Portrait of a Franciscan Friar

Jacopo Bassano (Jacopo dal Ponte)
Italian (c. 1510–1592)
16th century
c. 1540–42
Oil on canvas
31 11/16 x 27 3/16 in. (80.5 x 69 cm) Framed: 48 3/4 x 44 3/4 x 3 5/8 in. (123.8 x 113.7 x 9.2 cm)
AP 1997.02
In this imposing portrait, Jacopo Bassano applies a vigorous and sharply focused naturalism to portray the distinctive features as well as the spiritual temperament and preoccupations of an unidentified Franciscan friar.
The Adoration of the Magi
The Adoration of the Magi

The Adoration of the Magi

Jacopo Bassano (Jacopo dal Ponte)
Italian (c. 1510–1592)
16th century
after 1555
Oil on jasper
7 1/4 x 5 1/2 in. (18.4 x 14 cm) Framed: 12 3/4 x 11 x 1 5/8 in. (32.4 x 27.9 x 4.1 cm)
AG 1990.01
The subject of the Adoration of the Magi, along with the Adoration of the Shepherds, occupies pride of place in Jacopo Bassano’s repertory.
Portrait of Doge Pietro Loredan
Portrait of Doge Pietro Loredan

Portrait of Doge Pietro Loredan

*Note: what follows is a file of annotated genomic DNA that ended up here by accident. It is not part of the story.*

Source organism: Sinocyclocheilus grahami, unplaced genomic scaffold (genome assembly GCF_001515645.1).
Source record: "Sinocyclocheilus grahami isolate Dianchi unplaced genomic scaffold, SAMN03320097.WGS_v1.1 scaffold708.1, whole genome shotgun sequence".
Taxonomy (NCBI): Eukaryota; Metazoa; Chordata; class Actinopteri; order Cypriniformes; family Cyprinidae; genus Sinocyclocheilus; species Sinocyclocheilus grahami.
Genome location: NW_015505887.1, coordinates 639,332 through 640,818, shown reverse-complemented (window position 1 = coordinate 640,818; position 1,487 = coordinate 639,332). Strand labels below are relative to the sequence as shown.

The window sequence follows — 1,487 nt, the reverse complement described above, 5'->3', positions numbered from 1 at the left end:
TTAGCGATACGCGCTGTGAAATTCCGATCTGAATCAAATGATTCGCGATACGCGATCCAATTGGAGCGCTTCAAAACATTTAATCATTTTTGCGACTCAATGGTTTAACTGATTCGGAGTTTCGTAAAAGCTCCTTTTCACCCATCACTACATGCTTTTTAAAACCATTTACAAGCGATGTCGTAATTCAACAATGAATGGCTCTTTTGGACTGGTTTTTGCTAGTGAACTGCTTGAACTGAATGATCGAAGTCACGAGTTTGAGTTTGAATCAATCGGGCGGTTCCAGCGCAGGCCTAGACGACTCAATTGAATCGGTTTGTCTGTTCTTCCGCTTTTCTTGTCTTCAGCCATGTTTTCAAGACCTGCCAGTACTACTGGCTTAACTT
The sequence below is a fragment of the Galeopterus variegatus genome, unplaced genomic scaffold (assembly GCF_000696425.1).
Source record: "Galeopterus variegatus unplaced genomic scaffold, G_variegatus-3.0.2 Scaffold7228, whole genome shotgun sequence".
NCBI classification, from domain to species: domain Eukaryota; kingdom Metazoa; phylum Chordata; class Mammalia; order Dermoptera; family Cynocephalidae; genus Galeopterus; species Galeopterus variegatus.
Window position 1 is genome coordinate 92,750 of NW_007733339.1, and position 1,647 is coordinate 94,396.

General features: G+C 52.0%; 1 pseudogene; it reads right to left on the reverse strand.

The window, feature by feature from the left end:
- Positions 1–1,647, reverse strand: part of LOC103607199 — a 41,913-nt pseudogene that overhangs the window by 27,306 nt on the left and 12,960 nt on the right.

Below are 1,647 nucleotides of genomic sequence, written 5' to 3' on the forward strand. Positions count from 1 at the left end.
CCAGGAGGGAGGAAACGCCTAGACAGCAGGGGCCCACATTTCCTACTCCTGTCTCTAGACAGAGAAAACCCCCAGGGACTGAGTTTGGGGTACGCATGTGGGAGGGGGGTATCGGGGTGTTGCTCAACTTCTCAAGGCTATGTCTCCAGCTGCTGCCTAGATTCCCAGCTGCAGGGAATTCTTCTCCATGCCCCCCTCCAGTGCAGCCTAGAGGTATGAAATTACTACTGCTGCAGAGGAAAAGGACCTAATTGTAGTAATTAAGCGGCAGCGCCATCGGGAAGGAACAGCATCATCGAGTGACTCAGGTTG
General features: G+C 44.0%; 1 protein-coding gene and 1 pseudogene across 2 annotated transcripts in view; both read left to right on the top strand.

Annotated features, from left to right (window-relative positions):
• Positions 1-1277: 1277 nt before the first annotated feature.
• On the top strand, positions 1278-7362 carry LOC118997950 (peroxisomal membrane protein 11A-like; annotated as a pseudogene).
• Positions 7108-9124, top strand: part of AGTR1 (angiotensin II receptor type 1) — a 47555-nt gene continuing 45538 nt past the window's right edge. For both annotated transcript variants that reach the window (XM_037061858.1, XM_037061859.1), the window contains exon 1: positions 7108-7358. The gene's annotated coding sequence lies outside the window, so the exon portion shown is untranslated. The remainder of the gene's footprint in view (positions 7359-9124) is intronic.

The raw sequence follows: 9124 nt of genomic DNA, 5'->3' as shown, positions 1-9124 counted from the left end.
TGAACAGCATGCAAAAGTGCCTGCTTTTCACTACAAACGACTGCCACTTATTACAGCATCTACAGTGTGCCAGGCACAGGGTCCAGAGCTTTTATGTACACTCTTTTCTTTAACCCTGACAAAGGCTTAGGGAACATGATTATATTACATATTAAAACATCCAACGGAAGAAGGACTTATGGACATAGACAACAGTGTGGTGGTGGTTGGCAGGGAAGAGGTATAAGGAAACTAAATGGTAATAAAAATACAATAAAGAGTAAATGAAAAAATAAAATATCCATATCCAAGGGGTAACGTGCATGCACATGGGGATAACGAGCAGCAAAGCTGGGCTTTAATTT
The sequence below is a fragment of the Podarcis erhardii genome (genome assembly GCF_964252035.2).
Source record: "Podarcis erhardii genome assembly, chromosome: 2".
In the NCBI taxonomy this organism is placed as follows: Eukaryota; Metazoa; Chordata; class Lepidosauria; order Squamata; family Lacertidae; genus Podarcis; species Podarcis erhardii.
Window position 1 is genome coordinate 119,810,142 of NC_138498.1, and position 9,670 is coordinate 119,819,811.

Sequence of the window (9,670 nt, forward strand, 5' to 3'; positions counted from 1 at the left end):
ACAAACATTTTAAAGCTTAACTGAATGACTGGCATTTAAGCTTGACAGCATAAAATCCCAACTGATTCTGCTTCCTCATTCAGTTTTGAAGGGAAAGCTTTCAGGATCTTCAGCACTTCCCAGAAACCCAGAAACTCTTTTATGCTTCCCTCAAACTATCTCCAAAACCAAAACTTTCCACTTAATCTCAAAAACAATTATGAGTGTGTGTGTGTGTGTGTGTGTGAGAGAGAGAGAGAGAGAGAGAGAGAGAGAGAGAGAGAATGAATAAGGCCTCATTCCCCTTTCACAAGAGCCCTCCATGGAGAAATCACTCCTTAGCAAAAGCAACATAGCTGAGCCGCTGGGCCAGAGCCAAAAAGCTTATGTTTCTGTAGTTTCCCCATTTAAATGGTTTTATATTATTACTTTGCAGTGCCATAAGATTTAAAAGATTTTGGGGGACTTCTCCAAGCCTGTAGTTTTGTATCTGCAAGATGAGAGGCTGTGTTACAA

Tintoretto (Jacopo Robusti)
Italian (1518–1594)
16th century
1567–70
Oil on canvas
49 5/8 x 41 15/16 in. (126 x 106.6 cm) Framed: 57 1/2 x 48 3/4 x 4 1/2 in. (146.1 x 123.8 x 11.4 cm)
AP 1986.08
A prolific master of religious and historical works, as well as portraits, Tintoretto developed a rapid, often impetuous manner of painting that was both expressive and expedient.
Wine Flask is a simple, conservative, yet striking wood vessel with broad, softly rounded shoulders curving to a sharp edge that sets off the extreme slope of the body to the narrow waist and broad, flat foot.
Wine Flask
Wine Flask
Wine Flask is a simple, conservative, yet striking wood vessel with broad, softly rounded shoulders curving to a sharp edge that sets off the extreme slope of the body to the narrow waist and broad, flat foot.

Wine Flask

Japan
Momoyama period (1573–1615)
late 16th or early 17th century
Wood with black and red lacquer (Negoro ware)
11 3/4 x 8 3/4 in. (29.9 x 22.3 cm)
AP 1981.16
Negoro lacquerwares constitute a special group of simple food-serving utensils that are distinctive for their solid, cinnabar red finish and austere, functional forms.
The Butcher's Shop is Caracci's forthright portrayal of the tradesmen, with their sober, ceremonious demeanor and clean white aprons.